I love your pretty flowers and hope you will grow and share many more with me over the coming season. :-)ReplyDelete
Looks like spring is well underway in your neck of the woods. All we've got so far is daffodils, which are pretty, but they look lonely.ReplyDelete
I think working with your hands in the soil and watching things grow is a wonderful (and not easy) way to spend your time, Friko. I hope your help comes through for you, but I'm glad you're getting on with it. Enjoy your splurge on plants at the nursery!ReplyDelete
The concert evening sounded delightful, no matter the reason for the invitation. I would love to hear (or read) a presentation on creating a border with year round appeal. Muddling along seems to be my way. Just now there are hellebores, daffodils, and a few grape hyacinths blooming in the bed.ReplyDelete
After spending a day in the garden this week I told my husband that I was very out of shape, in spite of walking and exercising all winter. The harder physical work of gardening is exhausting, but very rewarding.
I think your hellebores and hyacinths look lovely, happily thriving together. A splurge on plants sounds like the perfect outing, second only to a good concert maybe.ReplyDelete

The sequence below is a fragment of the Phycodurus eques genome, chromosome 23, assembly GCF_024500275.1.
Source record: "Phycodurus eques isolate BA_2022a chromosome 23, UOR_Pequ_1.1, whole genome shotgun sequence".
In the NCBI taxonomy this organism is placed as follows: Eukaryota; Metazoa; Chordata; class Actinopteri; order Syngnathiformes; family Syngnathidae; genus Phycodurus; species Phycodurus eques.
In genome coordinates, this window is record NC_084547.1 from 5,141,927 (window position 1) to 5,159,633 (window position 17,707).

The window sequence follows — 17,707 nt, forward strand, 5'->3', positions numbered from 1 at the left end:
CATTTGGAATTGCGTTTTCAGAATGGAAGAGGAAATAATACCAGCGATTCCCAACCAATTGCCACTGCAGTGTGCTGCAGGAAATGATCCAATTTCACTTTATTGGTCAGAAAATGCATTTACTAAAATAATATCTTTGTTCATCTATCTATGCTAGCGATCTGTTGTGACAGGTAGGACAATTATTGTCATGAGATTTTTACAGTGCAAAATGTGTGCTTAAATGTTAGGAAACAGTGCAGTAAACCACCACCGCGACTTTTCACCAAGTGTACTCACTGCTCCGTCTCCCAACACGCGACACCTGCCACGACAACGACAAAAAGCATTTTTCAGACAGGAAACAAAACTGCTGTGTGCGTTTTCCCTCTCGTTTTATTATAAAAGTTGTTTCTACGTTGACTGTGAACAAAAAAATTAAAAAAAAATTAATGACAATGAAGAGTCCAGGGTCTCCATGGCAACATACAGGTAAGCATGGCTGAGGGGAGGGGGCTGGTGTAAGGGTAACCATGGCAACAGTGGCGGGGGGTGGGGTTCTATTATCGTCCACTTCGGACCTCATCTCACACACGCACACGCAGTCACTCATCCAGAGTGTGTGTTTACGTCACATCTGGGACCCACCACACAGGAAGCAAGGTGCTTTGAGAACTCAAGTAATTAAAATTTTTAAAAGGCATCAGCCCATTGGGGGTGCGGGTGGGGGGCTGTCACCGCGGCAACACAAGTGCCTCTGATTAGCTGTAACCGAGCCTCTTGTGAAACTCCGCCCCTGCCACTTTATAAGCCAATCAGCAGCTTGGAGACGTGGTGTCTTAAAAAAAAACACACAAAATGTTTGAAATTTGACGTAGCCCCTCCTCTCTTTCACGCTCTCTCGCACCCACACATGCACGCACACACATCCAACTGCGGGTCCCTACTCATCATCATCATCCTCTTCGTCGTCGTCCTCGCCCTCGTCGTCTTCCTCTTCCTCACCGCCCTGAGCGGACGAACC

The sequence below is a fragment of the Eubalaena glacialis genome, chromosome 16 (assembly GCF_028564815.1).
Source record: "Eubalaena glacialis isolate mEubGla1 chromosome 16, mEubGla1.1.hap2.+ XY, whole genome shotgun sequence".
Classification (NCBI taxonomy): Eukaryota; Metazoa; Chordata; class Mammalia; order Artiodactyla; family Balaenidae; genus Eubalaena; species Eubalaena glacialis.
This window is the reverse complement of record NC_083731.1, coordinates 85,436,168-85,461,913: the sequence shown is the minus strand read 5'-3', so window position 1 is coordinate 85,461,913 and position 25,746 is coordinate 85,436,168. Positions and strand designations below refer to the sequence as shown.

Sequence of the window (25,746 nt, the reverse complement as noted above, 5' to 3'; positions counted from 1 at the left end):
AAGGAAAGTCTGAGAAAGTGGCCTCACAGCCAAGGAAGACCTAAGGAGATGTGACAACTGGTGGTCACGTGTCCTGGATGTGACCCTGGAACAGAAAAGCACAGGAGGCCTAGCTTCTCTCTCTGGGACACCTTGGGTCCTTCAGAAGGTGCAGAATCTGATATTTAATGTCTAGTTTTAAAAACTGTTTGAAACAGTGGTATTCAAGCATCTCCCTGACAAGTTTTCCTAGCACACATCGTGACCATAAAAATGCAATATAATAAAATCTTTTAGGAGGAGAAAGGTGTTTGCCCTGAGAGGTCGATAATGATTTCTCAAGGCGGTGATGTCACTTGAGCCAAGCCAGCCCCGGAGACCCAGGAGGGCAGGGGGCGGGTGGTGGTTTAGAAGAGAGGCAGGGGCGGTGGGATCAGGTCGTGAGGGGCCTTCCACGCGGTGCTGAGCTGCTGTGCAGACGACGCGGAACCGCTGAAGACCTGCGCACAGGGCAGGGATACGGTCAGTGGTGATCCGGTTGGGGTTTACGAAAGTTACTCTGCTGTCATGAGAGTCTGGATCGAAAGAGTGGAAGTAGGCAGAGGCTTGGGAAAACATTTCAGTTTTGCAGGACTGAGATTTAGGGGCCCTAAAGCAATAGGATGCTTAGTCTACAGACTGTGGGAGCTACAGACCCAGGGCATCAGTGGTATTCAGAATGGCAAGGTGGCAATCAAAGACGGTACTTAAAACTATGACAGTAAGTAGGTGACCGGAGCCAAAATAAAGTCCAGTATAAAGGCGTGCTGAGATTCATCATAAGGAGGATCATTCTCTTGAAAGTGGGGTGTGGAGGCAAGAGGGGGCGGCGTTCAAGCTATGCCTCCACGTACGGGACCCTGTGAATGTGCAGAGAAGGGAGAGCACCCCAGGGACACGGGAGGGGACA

This is a beautiful post and fills me with garden envy.ReplyDelete
How very nice to be invited as part of a knowledgeable audience. It sounds like a most agreeable evening.ReplyDelete
I love your quince. We inherited one but it's never done much. I think I managed one year to make a minuscule amount of jelly from a tiny harvest.
I do admire your tenacity in planning to open your garden in June.
Sciatica - ouch! My back twinged in sympathy for WW.
Hi Friko - how lovely to be invited to that private concert, especially on learning you were there as a knowledgeable member of the audience - an honour. It sounded like a wonderful time.ReplyDelete
Good for you - being out and about in the garden, doing what you can at this time of year ... I hope said gardeners return more often in due course. Frost is a peril at the moment - let alone the winds racing across.
The garden always looks lovely and well cared for - despite lapses as life grabs us. The japonica takes me back to my childhood - I always loved the hedge when it came out - prickly though it may be. The hellebores remind me of my uncle and aunt ... we must have had them, but they've only resonated since I returned to England. I love hyacinths.
Well done on having that goal of a garden opening ... it's a beautiful situation ... lucky everyone who can visit. with thoughts as we edge towards slightly warmer days - eventually it all happens too quickly - the sun and longer days bringing forth nature's bounty.
Cheers and with thoughts from down here - Hilary